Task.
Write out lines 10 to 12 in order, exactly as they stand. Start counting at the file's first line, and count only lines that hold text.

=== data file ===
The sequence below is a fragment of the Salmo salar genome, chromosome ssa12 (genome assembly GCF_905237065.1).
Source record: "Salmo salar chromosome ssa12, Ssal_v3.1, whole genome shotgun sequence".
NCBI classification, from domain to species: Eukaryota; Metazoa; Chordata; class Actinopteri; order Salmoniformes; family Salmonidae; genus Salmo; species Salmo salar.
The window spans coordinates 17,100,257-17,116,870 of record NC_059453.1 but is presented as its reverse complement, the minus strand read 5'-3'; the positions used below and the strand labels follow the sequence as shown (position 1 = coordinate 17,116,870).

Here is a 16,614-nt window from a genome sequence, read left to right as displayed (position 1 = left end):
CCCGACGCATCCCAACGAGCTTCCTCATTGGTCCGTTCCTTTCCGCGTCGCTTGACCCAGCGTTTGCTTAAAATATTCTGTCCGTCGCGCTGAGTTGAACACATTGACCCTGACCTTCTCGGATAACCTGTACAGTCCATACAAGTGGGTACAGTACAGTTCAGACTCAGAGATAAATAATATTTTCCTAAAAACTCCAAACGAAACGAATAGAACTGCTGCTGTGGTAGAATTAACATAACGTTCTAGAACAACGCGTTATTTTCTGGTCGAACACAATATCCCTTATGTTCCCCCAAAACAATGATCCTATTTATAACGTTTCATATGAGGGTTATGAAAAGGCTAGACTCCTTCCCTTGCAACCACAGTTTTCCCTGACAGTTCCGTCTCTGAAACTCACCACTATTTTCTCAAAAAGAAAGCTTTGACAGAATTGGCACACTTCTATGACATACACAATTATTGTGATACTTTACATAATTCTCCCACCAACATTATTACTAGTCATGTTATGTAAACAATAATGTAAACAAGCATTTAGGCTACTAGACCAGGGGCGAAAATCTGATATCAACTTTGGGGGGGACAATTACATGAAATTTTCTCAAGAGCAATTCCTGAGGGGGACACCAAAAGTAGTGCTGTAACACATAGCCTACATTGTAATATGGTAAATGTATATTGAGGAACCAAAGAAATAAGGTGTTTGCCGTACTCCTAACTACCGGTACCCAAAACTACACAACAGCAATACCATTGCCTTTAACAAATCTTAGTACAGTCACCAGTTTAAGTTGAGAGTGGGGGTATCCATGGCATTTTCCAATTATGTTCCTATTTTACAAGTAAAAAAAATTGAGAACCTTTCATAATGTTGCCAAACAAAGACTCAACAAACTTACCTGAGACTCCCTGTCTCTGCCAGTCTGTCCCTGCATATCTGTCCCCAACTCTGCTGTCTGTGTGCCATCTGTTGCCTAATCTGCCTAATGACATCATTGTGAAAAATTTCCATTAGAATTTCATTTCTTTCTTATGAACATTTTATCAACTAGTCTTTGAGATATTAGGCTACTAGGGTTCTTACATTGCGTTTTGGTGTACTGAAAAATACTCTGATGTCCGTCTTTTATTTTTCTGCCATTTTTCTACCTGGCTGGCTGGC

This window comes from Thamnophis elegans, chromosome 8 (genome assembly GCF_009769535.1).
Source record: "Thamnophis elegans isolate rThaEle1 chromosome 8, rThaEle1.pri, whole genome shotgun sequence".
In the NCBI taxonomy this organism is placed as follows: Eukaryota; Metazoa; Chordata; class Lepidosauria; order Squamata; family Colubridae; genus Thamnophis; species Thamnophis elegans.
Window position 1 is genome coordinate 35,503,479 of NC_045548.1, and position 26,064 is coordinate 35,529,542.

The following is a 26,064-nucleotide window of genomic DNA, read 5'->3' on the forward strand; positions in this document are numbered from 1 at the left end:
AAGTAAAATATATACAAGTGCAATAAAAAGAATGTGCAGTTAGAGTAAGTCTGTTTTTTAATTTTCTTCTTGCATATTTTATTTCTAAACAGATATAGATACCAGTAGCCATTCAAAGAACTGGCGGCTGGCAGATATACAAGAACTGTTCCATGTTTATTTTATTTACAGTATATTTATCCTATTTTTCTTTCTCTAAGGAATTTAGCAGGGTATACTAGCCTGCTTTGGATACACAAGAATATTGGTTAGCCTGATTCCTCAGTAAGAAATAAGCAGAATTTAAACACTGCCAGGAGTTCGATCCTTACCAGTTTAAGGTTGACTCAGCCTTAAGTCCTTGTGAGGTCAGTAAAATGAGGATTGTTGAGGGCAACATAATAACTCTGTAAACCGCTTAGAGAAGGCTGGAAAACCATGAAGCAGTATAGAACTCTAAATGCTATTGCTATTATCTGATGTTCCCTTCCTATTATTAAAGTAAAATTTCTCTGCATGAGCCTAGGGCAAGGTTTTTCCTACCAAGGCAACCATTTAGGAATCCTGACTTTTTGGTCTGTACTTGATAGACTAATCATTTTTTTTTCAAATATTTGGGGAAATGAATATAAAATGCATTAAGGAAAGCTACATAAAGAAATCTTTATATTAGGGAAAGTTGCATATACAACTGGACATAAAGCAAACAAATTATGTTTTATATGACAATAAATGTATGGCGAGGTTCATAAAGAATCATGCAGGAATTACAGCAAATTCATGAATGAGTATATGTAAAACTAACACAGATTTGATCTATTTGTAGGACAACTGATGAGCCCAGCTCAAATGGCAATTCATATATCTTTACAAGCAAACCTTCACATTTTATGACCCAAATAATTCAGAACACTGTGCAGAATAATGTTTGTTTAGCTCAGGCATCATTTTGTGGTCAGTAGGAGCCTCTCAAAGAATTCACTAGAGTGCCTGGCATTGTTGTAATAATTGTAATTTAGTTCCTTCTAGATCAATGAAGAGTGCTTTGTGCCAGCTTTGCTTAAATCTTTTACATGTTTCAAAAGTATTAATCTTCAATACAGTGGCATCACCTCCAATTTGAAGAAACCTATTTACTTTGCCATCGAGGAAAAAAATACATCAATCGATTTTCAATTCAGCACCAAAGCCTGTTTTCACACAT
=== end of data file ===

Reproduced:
Window position 1 is genome coordinate 35,503,479 of NC_045548.1, and position 26,064 is coordinate 35,529,542.

The following is a 26,064-nucleotide window of genomic DNA, read 5'->3' on the forward strand; positions in this document are numbered from 1 at the left end:
AAGTAAAATATATACAAGTGCAATAAAAAGAATGTGCAGTTAGAGTAAGTCTGTTTTTTAATTTTCTTCTTGCATATTTTATTTCTAAACAGATATAGATACCAGTAGCCATTCAAAGAACTGGCGGCTGGCAGATATACAAGAACTGTTCCATGTTTATTTTATTTACAGTATATTTATCCTATTTTTCTTTCTCTAAGGAATTTAGCAGGGTATACTAGCCTGCTTTGGATACACAAGAATATTGGTTAGCCTGATTCCTCAGTAAGAAATAAGCAGAATTTAAACACTGCCAGGAGTTCGATCCTTACCAGTTTAAGGTTGACTCAGCCTTAAGTCCTTGTGAGGTCAGTAAAATGAGGATTGTTGAGGGCAACATAATAACTCTGTAAACCGCTTAGAGAAGGCTGGAAAACCATGAAGCAGTATAGAACTCTAAATGCTATTGCTATTATCTGATGTTCCCTTCCTATTATTAAAGTAAAATTTCTCTGCATGAGCCTAGGGCAAGGTTTTTCCTACCAAGGCAACCATTTAGGAATCCTGACTTTTTGGTCTGTACTTGATAGACTAATCATTTTTTTTTCAAATATTTGGGGAAATGAATATAAAATGCATTAAGGAAAGCTACATAAAGAAATCTTTATATTAGGGAAAGTTGCATATACAACTGGACATAAAGCAAACAAATTATGTTTTATATGACAATAAATGTATGGCGAGGTTCATAAAGAATCATGCAGGAATTACAGCAAATTCATGAATGAGTATATGTAAAACTAACACAGATTTGATCTATTTGTAGGACAACTGATGAGCCCAGCTCAAATGGCAATTCATATATCTTTACAAGCAAACCTTCACATTTTATGACCCAAATAATTCAGAACACTGTGCAGAATAATGTTTGTTTAGCTCAGGCATCATTTTGTGGTCAGTAGGAGCCTCTCAAAGAATTCACTAGAGTGCCTGGCATTGTTGTAATAATTGTAATTTAGTTCCTTCTAGATCAATGAAGAGTGCTTTGTGCCAGCTTTGCTTAAATCTTTTACATGTTTCAAAAGTATTAATCTTCAATACAGTGGCATCACCTCCAATTTGAAGAAACCTATTTACTTTGCCATCGAGGAAAAAAATACATCAATCGATTTTCAATTCAGCACCAAAGCCTGTTTTCACACAT